Giovanni Andrea de Ferrari (Genoa, 1598-1669) The Holy Family Oil on Canvas

Giovanni Andrea de Ferrari
(Genoa, 1598 – 1669)
The Holy Family
Oil on canvas, cm 99 x 111 (with frame cm 115 x127)

Giovanni Andrea de Ferrari is one of the most famous masters of the 17th century Genoese school.
Born around 1598, the artist, introduced to painting by Bernardo Castello, soon went to Bernardo Strozzi’s studio (circa 1613-1619), where his true formation took place, as his early works testify. Soon, however, Giovanni Andrea shows that he must distinguish himself from the elegant patterns of late international Mannerism, learned from the latter, going towards a firmer and more compact matter, towards a more naturalistic conception.
In the “strozzismo” of the first years and in contact with the art of Procaccini, Morazzone, Cerano, Barabino, his language also opens up to a new pictorial sweetness and a surface elegance, whereas during the fourth decade he There is a larger approach to Sarzana and the Flemish and Vandicjian painting technique. This is the era of numerous and sometimes large altarpieces, marked among others by the relationship with the Capuchin of Alassio, Francesco Maria Giancardi, for him a true spiritual guide and a master of theological concepts. ideas, undeniable profit in the rendering of the subjects represented.
After this period of renowned church paintings, from the forties of the 17th century, Giovanni Andrea appears more and more inclined to satisfy, even with paintings of more modest proportions, the needs of a private client, destined for a cultured collection (Biblical subjects) or a domestic and intimate devotion.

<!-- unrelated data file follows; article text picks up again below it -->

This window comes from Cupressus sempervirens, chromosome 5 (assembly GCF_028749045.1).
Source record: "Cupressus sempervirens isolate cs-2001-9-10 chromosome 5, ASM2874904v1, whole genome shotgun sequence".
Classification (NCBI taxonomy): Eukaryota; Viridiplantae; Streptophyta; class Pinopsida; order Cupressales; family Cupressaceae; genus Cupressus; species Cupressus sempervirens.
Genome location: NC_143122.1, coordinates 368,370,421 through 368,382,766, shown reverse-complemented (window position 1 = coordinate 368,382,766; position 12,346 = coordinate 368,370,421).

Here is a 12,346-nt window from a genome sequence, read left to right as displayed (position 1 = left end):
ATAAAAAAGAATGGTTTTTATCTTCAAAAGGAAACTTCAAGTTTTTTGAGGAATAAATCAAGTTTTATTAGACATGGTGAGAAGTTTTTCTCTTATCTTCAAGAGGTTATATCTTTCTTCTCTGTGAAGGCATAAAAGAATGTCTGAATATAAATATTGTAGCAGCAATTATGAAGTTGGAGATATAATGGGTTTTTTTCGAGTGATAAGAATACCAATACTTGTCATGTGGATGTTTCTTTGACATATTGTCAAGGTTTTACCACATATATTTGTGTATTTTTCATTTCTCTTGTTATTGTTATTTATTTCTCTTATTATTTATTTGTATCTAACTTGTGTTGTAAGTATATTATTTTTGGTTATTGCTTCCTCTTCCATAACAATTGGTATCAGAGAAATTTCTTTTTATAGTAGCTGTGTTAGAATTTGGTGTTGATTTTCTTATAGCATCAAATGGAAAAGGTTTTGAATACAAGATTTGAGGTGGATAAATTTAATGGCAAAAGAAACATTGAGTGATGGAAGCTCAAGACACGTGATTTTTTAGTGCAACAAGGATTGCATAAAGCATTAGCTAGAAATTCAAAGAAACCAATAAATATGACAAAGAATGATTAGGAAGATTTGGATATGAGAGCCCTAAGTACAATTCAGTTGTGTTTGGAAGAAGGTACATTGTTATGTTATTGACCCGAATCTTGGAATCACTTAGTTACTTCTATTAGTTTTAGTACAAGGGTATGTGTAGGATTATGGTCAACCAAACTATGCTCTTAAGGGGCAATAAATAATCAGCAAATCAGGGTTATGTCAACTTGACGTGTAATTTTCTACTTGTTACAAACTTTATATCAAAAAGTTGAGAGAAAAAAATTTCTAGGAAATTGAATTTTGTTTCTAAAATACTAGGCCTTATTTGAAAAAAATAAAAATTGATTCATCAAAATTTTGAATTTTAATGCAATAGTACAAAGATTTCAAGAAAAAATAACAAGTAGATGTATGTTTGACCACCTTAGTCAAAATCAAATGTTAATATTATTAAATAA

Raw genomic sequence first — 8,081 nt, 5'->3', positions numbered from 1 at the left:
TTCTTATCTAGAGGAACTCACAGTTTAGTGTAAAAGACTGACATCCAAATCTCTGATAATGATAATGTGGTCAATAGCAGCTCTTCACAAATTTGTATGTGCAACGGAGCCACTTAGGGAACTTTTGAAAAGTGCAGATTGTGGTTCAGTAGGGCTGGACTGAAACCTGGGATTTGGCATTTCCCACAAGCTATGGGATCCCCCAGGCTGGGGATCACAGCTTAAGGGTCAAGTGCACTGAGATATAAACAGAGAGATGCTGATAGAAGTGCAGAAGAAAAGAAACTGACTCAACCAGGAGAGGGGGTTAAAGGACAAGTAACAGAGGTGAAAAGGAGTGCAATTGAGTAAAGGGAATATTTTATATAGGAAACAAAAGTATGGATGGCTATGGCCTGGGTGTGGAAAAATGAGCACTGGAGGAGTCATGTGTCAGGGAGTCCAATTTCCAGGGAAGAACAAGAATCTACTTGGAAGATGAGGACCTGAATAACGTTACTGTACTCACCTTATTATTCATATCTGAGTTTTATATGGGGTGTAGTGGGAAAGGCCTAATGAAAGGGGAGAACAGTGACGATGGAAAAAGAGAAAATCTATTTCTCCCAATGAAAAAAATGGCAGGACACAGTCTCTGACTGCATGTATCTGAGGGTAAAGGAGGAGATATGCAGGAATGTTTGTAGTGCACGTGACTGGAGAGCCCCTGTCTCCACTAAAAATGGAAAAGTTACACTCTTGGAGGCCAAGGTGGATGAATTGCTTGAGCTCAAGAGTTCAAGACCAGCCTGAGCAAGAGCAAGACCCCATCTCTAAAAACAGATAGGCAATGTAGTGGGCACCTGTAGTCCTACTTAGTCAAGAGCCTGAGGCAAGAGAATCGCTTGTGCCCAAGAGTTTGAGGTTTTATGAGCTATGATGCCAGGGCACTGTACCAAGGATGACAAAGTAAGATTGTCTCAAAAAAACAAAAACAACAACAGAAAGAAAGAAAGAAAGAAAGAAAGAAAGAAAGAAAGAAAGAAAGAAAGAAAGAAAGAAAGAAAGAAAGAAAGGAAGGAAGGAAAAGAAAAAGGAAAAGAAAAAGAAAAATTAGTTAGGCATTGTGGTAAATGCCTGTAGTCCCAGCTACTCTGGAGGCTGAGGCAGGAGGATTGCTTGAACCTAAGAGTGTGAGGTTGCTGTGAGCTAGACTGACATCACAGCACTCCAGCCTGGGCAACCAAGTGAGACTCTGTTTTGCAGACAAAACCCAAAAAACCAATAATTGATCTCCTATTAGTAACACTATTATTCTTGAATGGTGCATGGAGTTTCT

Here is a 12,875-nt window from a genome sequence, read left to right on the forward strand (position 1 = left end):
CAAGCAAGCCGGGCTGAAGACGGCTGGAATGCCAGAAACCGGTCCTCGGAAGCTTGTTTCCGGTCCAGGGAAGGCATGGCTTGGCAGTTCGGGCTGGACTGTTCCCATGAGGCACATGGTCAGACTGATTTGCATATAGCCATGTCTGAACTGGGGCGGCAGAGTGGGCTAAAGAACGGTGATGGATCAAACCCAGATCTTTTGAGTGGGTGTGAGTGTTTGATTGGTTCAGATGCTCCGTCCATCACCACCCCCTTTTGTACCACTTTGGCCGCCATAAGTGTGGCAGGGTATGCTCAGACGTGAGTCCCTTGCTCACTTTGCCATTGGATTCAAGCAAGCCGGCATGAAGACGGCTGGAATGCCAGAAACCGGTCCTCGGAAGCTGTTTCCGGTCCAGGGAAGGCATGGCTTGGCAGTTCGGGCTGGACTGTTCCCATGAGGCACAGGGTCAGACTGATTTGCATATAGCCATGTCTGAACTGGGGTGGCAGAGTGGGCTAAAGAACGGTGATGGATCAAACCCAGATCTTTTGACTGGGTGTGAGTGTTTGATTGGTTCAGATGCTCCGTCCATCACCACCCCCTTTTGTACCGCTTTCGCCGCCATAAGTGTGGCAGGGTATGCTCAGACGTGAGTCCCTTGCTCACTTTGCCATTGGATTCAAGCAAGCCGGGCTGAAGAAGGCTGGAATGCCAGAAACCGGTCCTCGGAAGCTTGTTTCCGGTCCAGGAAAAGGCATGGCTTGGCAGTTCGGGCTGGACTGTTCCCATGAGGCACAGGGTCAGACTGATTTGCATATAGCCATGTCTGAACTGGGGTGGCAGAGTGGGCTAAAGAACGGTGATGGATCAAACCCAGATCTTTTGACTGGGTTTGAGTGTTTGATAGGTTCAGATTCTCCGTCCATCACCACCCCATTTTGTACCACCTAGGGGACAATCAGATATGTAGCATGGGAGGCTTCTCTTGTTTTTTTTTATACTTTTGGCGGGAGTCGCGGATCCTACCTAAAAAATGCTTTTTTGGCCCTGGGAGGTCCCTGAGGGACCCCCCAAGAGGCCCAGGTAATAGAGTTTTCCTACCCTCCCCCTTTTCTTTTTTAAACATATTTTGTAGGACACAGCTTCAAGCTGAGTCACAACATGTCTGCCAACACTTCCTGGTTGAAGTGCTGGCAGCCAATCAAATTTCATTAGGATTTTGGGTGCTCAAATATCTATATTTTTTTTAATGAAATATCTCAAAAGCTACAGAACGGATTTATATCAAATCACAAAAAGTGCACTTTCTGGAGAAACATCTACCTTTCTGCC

At this time and at this time, it seems to us that the Holy Family in object belongs, expression of a more sincere vein, devoid of rhetoric. Even the color is exalted, consisting of contrasts softened by lights and shadows and reflections, through flashes of light of the serpentine tendency: in the center of the composition, wearing a rosaceous robe, lies the Child, sitting on Marie’s lap, holding his hand; on the opposite side, Saint-Joseph, with the stick to the left, leans, with his right hand, on a stone base visible in the foreground.
The sentimental intensity of the contained gestures and the silent serenity, the stylistic characteristics and the particular material component of the execution led to this painting being sent to Giovanni Andrea de Ferrari.

The painting, in the first painting, was the subject of a conservative restoration at the Taddei Davoli laboratory in Reggio Emilia. It is accompanied by the expertise of the art historian Massimo Pirondini.

It comes out of collection with a Salvator Rosa frame in lacquered wood and gilded mecca late 17th.


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